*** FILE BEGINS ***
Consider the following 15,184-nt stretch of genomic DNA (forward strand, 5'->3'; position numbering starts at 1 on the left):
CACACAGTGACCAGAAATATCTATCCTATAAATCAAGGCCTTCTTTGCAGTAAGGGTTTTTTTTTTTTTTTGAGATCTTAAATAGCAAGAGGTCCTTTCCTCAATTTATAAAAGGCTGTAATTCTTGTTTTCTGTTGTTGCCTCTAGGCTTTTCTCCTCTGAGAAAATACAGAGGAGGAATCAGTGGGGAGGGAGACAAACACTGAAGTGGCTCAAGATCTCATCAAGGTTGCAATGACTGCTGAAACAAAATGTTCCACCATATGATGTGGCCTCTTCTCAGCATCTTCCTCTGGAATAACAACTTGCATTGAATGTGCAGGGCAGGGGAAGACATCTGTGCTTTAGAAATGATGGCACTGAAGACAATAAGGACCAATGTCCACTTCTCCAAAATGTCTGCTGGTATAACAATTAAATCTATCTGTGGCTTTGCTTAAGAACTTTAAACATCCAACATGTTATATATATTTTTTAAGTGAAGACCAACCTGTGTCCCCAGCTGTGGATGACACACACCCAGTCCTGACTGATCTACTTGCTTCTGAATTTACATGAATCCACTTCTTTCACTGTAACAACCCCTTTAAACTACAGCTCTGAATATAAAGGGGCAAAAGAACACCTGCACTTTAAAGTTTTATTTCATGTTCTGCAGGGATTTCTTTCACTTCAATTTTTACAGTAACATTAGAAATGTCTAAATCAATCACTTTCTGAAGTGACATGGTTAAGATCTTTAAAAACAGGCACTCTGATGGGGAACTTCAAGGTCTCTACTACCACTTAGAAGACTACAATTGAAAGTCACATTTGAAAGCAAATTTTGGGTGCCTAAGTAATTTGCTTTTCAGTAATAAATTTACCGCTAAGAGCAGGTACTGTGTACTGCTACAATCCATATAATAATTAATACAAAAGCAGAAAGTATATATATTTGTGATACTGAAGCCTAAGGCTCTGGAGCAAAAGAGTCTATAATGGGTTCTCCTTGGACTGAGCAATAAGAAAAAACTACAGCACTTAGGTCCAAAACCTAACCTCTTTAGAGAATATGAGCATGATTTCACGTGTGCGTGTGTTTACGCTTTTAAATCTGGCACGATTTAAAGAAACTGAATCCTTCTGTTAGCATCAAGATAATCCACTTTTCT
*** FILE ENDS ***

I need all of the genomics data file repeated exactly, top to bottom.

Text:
Consider the following 15,184-nt stretch of genomic DNA (forward strand, 5'->3'; position numbering starts at 1 on the left):
CACACAGTGACCAGAAATATCTATCCTATAAATCAAGGCCTTCTTTGCAGTAAGGGTTTTTTTTTTTTTTTGAGATCTTAAATAGCAAGAGGTCCTTTCCTCAATTTATAAAAGGCTGTAATTCTTGTTTTCTGTTGTTGCCTCTAGGCTTTTCTCCTCTGAGAAAATACAGAGGAGGAATCAGTGGGGAGGGAGACAAACACTGAAGTGGCTCAAGATCTCATCAAGGTTGCAATGACTGCTGAAACAAAATGTTCCACCATATGATGTGGCCTCTTCTCAGCATCTTCCTCTGGAATAACAACTTGCATTGAATGTGCAGGGCAGGGGAAGACATCTGTGCTTTAGAAATGATGGCACTGAAGACAATAAGGACCAATGTCCACTTCTCCAAAATGTCTGCTGGTATAACAATTAAATCTATCTGTGGCTTTGCTTAAGAACTTTAAACATCCAACATGTTATATATATTTTTTAAGTGAAGACCAACCTGTGTCCCCAGCTGTGGATGACACACACCCAGTCCTGACTGATCTACTTGCTTCTGAATTTACATGAATCCACTTCTTTCACTGTAACAACCCCTTTAAACTACAGCTCTGAATATAAAGGGGCAAAAGAACACCTGCACTTTAAAGTTTTATTTCATGTTCTGCAGGGATTTCTTTCACTTCAATTTTTACAGTAACATTAGAAATGTCTAAATCAATCACTTTCTGAAGTGACATGGTTAAGATCTTTAAAAACAGGCACTCTGATGGGGAACTTCAAGGTCTCTACTACCACTTAGAAGACTACAATTGAAAGTCACATTTGAAAGCAAATTTTGGGTGCCTAAGTAATTTGCTTTTCAGTAATAAATTTACCGCTAAGAGCAGGTACTGTGTACTGCTACAATCCATATAATAATTAATACAAAAGCAGAAAGTATATATATTTGTGATACTGAAGCCTAAGGCTCTGGAGCAAAAGAGTCTATAATGGGTTCTCCTTGGACTGAGCAATAAGAAAAAACTACAGCACTTAGGTCCAAAACCTAACCTCTTTAGAGAATATGAGCATGATTTCACGTGTGCGTGTGTTTACGCTTTTAAATCTGGCACGATTTAAAGAAACTGAATCCTTCTGTTAGCATCAAGATAATCCACTTTTCT